Stephen Leacock Collegiate Institute, Toronto, Ontario
University of Toronto
As leader of her school’s Equity Club, Farheen spearheaded initiatives that reflect her deep understanding of social justice and intersectionality. She arranged Pink Shirt Days and organized an anti-homophobia campaign for teachers. Farheen also planned an Autism Awareness Week to celebrate neurodiversity and people on the autism spectrum. She has led by example and never shied away from sharing her personal experiences in order to help, motivate and inspire others.
Don Mills Collegiate Institute, Toronto, Ontario
University of Guelph – Humber
Founder of her school’s Gay-Straight Alliance, Shaneka is a passionate advocate for creating safe spaces and opportunities for social transformation in schools. She organized an anti-stress campaign where speakers were brought in to discuss and bring awareness to mental health issues. Shaneka has also worked as a peer mentor to students with mental and physical disabilities, meeting one-on-one and arranging group outings. She plans to become a child/youth social worker and a lawyer.
RC Palmer Secondary School, Richmond, British Columbia
University of British Columbia
As president of his school’s Global Network and as an executive member of the Diversify Me Club, Kevin demonstrated a strong commitment to fostering equity and global citizenship amongst his peers. He has raised awareness and funds for various humanitarian projects throughout the world. Kevin also worked for the Tian-Pao Maitreya Buddhist Missionary Institute at homes for the elderly and volunteered as a peer mentor and tutor to English Language Learners and students with disabilities.
Harvest City Christian Academy, Regina, Saskatchewan
Victoria worked hard to break down stereotypes and barriers in her school and community. A proud member of the Métis Nation, she hosted Diversity Days and facilitated anti-bullying workshops both at her school and on a reserve in northern Saskatchewan. Victoria has also travelled to Mexico to learn from and work in solidarity with an indigenous population there. She was awarded Outstanding Female Achievement at the Saskatchewan Youth Aboriginal Awards.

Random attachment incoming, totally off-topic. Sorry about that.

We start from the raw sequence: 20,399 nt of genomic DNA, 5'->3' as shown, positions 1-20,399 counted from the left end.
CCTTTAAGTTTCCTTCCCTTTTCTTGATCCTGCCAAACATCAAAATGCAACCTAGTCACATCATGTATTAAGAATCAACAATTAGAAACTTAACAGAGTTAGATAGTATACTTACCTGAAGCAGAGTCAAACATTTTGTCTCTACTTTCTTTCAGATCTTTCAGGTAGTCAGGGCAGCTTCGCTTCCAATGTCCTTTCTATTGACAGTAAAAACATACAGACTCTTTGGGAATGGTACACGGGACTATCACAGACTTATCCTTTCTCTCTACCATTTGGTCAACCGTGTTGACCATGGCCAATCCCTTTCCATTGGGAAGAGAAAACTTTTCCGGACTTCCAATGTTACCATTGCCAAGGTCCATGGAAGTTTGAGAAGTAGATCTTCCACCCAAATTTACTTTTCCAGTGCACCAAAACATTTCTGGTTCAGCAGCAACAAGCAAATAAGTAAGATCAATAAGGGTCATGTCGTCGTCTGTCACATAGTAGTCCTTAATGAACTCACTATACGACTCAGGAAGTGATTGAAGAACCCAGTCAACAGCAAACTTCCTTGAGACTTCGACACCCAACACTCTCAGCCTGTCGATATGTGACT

St. Joseph’s Catholic High School, Windsor, Ontario
Rebecca founded her school’s annual Diversity Week to create an opportunity for students to challenge misconceptions and build understanding with each other. She also created the Social Justice Club, through which students coordinated events around bullying, acceptance and self-esteem. Rebecca is a co-founder of the African Diaspora Club, as well as Youth Ambassador for the AIDS Committee of Windsor, where she works in the community facilitating workshops for youth around HIV/AIDs education.
Sir Wilfrid Laurier Collegiate, Toronto, Ontario
University of Calgary
An executive member of the YWCA Girl’s Council, Jeenan educated young girls on issues such as diversity, self-esteem, media literacy, and critical thinking. Through the Miss Media Mentorship program, she encouraged girls to understand the effects media have on their perceptions and raised awareness of gender equity issues. As a member of Plan Canada’s Because I am a Girl Speaker’s Bureau, Jeenan was able to build awareness around many diversity issues.
Stelly’s Secondary School, Victoria, British Columbia
Camosun College University
Melissa is a powerful force for change. Born with cerebral palsy and epilepsy, Melissa continually defies inaccurate assumptions about her abilities. She volunteered at speaking engagements for United Way and the Headway Epilepsy Association, as well as created a “Purple Day” for epilepsy awareness at her school. Melissa is also a peer tutor for students with special needs and has created the online program “Cooking with Friends” for students with disabilities.
Hagersville Secondary School, Hagersville, Ontario
University of Waterloo
Recognizing a need for better access to resources on mental health and bullying for students, Karissa created the Living Out Loud Club at her school. She organized Truth Day, a whole-school event that worked to break down social barriers between individuals and groups at school. Karissa was also active within her school board and community in raising awareness of mental health issues as a student trustee and as a volunteer at the Haldimand-Norfolk Health Unit.
White Oaks Secondary School, Oakville, Ontario
University of Toronto
As president of her school’s GSA, Sonali worked to make environmental, attitudinal and behavioural changes in her school, spearheading the installation of gender-neutral washrooms. She worked with Health Education teachers on making their lessons more inclusive, and collaborated on a school guideline to accommodate transgender and gender non-conforming students. Sonali demonstrated personal courage by coming out herself as a way to build awareness and promote the school’s International Coming Out Day.
Stephen Lewis Secondary School, Concord, Ontario
Adonika created and organized her school’s first Equity Forum as a safe place for students of colour to voice their concerns. As part of a small minority of Black students in her school, she was active in organizing events and assemblies for Black History Month each year, partnering with local organizations for support. Her work and passion are evidence of her commitment to anti-discrimination and implementing programs that support youth civic engagement and development.